Wednesday, 27 August 2014

Fairy Tale Football. For the MK Dons, their staff and fans

For the MK Dons in celebration of their 4 - 0 win against Manchester Utd.



Fairy Tale Football


This is why we love football;

For ninety minutes fans can dream and

sometimes, just sometimes the stars align.

A club by some much maligned

turns hero for the night, does everything right

plays with pluck, rides their luck

and in a pressure cooker environment

watch football royalty unravel before their eyes.

As surprise!


For one night Cinderella went to the ball.

The United defence became ugly sisters

as the duckling Dons turned swans;

became the little pea that will give

these princesses many sleepless nights.


This is why we love football;

When the worst results

make the best stories,

Past glories: forgotten.

Star names trade blame and shame

as Karl’s Giant Killers

deliver a thriller

we hadn’t dared to imagine


The shock, not in the beating of them

but how big a beating they took.

So, in the best tradition of Norwegian Commentator hyperbole,

we take this one opportunity to say:


“We are the best in the world! It is completely unbelievable! We have beaten Manchester Utd, birthplace of giants. Steve Coogan, Terry Christian, Sir Alex Ferguson, The Happy Mondays, Max Beesley, Rachel Riley, Olly Murs . Can you hear me? Your boys took a hell of a beating! Your boys took a hell of a beating!”


So this fairy tale chapter closes

on a game of triumph and regrets;

A night the Dons will always remember,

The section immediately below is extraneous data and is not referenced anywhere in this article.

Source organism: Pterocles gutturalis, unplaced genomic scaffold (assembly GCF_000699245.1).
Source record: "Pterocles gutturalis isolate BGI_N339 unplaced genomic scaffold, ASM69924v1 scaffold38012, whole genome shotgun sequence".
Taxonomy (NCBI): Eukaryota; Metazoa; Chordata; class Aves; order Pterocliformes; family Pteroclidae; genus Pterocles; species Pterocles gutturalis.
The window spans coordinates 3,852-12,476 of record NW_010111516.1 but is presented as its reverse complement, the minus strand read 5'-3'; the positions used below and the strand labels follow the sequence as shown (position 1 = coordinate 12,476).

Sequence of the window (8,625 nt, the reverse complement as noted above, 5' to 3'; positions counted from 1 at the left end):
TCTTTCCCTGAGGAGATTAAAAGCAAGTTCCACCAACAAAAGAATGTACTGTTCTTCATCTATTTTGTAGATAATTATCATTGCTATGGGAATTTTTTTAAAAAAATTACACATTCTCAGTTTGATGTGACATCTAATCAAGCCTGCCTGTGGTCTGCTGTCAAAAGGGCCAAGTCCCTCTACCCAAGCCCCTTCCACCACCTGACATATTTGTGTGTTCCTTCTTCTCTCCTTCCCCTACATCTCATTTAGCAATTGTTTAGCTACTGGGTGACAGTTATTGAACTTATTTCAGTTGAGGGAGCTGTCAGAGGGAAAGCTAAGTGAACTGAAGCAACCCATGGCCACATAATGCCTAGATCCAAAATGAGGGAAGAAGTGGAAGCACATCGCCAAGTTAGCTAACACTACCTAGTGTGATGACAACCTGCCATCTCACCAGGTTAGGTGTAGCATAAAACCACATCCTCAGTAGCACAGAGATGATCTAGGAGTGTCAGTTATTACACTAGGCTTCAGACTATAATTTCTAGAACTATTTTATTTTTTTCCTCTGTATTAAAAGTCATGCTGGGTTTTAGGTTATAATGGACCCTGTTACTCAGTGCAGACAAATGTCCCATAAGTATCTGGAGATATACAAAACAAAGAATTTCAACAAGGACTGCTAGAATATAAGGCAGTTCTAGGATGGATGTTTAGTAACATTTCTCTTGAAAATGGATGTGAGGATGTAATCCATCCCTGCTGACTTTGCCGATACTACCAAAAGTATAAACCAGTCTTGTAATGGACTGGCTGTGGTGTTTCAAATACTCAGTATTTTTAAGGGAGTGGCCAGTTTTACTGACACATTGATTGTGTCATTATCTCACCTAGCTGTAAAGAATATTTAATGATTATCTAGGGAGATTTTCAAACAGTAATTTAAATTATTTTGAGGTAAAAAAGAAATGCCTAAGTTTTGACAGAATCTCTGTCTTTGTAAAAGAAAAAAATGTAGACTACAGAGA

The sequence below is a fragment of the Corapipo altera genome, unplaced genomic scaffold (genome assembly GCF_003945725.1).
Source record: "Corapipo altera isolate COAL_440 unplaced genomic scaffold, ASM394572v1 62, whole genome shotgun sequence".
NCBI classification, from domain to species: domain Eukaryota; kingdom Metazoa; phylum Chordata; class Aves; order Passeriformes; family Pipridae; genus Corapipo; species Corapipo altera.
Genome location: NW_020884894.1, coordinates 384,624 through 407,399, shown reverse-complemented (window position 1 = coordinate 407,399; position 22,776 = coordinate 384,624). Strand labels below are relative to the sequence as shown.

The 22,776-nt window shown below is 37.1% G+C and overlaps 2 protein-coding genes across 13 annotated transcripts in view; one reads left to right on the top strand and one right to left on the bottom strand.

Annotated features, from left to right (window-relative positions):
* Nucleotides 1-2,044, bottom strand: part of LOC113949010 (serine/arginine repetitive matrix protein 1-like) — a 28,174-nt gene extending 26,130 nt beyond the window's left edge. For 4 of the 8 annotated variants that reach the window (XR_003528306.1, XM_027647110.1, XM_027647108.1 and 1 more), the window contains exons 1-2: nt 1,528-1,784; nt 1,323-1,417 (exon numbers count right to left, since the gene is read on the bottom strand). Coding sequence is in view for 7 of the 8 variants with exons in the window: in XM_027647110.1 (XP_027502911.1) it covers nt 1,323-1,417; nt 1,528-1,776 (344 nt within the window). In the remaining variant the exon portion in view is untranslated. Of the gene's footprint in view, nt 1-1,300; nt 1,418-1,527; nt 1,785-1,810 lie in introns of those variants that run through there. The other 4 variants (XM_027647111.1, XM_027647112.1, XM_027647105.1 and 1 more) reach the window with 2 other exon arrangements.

one that United will hope to forget.


Tuesday, 6 May 2014

A little poem for a great smile.

So, I'm taking a trip and unusually for English service industries, someone stood out for delivering good service. So here is a little poem. I tried writing more but it didn't feel right. 

Keep writin' and recitin'

Mark x

Poem for the Meet and Greet girl.

It takes a special kind of something
to smile and mean it,
at five thirty in the morning
in a fake American diner in
a real English airport
she has it. 

Wednesday, 30 April 2014


Day 30 of 30. Another April full of new poems completed, but there is a sombre edge to this achievement, as it has been announced today that Bob Hoskins died yesterday. Today's poem is a small tribute to his work 

Best wishes


Bob ‘Oskins.
The working man’s actor.
he played the rock hard,
many a crook
unforgettably, even
sidekick to Captain Hook, Smee
in, which out of respect should now be renamed

He was the Long, Good Friday,
tart with a heart’s body guard in Mona Lisa
for which he very nearly became Oscar ‘Oskins
He was Edgar J Hoover and Benito Mussolini.
It seemed to play the big bad men,
you called the big little man,
the grouchy, gravel-voiced, gruff
diamond in the rough and he shone.

And now he’s gone,
missed and mourned
always handcuffed to one role,
as he was Roger Rabbit
Jessica telling him, in that voice 
she was just drawn that way.
Goodbye ‘Oskins.
Forever (Eddie) Valiant.

Tuesday, 29 April 2014